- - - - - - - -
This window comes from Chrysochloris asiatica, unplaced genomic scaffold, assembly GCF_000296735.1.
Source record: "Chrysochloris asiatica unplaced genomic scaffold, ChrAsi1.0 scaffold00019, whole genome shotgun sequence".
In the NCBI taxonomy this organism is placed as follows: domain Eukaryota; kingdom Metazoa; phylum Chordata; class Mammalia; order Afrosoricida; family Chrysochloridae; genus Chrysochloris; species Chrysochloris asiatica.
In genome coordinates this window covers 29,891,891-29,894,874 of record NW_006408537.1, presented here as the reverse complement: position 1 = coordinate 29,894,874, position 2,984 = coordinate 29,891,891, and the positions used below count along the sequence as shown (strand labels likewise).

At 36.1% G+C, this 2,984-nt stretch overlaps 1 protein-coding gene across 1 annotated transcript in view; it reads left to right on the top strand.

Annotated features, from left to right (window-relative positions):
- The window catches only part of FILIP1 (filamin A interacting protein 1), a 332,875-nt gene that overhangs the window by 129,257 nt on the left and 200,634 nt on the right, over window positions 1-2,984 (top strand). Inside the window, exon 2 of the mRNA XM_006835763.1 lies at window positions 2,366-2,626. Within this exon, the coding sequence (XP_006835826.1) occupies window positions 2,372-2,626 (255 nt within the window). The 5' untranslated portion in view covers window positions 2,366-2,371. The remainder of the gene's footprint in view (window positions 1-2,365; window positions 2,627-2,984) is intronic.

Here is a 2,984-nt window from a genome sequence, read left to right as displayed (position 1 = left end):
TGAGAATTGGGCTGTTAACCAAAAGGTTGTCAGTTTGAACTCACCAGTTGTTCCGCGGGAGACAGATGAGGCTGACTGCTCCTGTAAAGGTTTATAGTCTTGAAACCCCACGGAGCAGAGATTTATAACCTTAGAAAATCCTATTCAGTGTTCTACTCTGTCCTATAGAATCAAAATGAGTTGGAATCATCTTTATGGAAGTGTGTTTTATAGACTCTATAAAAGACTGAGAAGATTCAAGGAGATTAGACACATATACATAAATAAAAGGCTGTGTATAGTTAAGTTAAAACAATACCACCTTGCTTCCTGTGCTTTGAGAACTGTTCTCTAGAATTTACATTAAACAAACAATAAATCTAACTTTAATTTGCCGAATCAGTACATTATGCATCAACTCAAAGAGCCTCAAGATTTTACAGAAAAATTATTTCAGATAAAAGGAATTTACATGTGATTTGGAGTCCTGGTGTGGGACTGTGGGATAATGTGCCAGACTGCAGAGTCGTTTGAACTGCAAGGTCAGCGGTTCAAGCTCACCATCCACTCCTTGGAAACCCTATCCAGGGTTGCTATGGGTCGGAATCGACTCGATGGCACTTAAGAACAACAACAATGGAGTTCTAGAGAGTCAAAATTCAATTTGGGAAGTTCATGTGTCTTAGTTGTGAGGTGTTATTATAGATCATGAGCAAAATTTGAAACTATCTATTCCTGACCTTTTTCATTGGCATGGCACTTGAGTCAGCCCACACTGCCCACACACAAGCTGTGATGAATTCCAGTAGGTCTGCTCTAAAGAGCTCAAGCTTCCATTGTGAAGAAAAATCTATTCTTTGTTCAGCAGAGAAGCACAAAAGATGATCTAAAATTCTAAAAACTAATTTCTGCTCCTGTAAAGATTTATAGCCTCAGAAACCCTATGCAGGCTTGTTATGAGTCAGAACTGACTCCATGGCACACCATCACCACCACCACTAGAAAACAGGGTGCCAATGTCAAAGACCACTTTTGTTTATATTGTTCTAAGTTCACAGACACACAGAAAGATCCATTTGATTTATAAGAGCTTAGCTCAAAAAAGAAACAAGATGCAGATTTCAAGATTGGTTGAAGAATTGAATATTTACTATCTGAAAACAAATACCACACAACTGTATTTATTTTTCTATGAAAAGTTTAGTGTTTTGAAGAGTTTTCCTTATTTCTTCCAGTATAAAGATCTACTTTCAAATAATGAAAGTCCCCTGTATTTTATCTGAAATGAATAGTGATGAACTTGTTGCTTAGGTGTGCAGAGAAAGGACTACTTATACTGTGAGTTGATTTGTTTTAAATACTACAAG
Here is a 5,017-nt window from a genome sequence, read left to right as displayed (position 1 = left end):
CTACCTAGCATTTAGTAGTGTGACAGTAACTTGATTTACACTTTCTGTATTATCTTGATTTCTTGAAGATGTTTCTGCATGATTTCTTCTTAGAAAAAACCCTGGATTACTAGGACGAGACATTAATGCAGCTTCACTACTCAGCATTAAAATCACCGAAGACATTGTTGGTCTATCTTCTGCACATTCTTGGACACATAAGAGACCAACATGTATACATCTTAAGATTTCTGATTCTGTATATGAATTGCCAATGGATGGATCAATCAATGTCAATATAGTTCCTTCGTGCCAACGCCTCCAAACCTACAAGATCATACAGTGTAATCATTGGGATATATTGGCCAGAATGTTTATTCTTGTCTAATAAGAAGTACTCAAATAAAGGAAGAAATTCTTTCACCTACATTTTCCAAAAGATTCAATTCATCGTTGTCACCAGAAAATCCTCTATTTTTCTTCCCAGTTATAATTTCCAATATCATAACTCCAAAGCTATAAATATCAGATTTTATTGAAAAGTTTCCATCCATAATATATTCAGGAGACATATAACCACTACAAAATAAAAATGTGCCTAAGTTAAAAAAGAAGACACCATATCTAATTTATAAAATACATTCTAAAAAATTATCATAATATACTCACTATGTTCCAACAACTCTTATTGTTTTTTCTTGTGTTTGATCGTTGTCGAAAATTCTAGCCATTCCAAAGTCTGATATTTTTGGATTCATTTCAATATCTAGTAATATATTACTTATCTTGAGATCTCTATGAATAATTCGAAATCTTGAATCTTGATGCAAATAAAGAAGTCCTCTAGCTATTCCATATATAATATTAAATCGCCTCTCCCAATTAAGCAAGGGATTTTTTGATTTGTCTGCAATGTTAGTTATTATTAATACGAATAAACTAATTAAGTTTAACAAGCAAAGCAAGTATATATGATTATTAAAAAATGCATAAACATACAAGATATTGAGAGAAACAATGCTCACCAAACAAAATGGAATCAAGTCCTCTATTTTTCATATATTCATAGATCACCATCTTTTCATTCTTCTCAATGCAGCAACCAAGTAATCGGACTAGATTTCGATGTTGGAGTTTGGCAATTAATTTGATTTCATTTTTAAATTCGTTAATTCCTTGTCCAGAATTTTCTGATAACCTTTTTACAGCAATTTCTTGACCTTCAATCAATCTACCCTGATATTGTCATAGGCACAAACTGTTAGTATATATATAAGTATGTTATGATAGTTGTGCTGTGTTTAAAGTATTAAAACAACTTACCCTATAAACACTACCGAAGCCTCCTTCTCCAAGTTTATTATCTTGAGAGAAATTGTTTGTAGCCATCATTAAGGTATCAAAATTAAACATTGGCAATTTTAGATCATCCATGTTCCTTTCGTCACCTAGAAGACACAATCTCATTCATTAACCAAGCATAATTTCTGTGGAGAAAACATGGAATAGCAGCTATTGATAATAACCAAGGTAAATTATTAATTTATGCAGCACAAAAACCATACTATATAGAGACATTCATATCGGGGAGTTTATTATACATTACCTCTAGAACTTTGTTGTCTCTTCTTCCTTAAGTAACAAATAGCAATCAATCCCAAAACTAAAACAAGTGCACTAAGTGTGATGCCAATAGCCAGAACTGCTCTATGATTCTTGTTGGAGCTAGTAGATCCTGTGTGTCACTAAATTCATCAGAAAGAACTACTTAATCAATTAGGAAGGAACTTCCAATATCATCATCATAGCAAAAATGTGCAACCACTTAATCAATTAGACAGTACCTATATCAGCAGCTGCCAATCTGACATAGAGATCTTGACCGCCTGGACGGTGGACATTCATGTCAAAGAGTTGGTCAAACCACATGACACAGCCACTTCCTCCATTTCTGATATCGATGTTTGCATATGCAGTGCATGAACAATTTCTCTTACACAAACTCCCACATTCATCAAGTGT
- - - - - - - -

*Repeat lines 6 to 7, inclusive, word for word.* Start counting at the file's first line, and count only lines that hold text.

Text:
Annotated features, from left to right (window-relative positions):
- The window catches only part of FILIP1 (filamin A interacting protein 1), a 332,875-nt gene that overhangs the window by 129,257 nt on the left and 200,634 nt on the right, over window positions 1-2,984 (top strand). Inside the window, exon 2 of the mRNA XM_006835763.1 lies at window positions 2,366-2,626. Within this exon, the coding sequence (XP_006835826.1) occupies window positions 2,372-2,626 (255 nt within the window). The 5' untranslated portion in view covers window positions 2,366-2,371. The remainder of the gene's footprint in view (window positions 1-2,365; window positions 2,627-2,984) is intronic.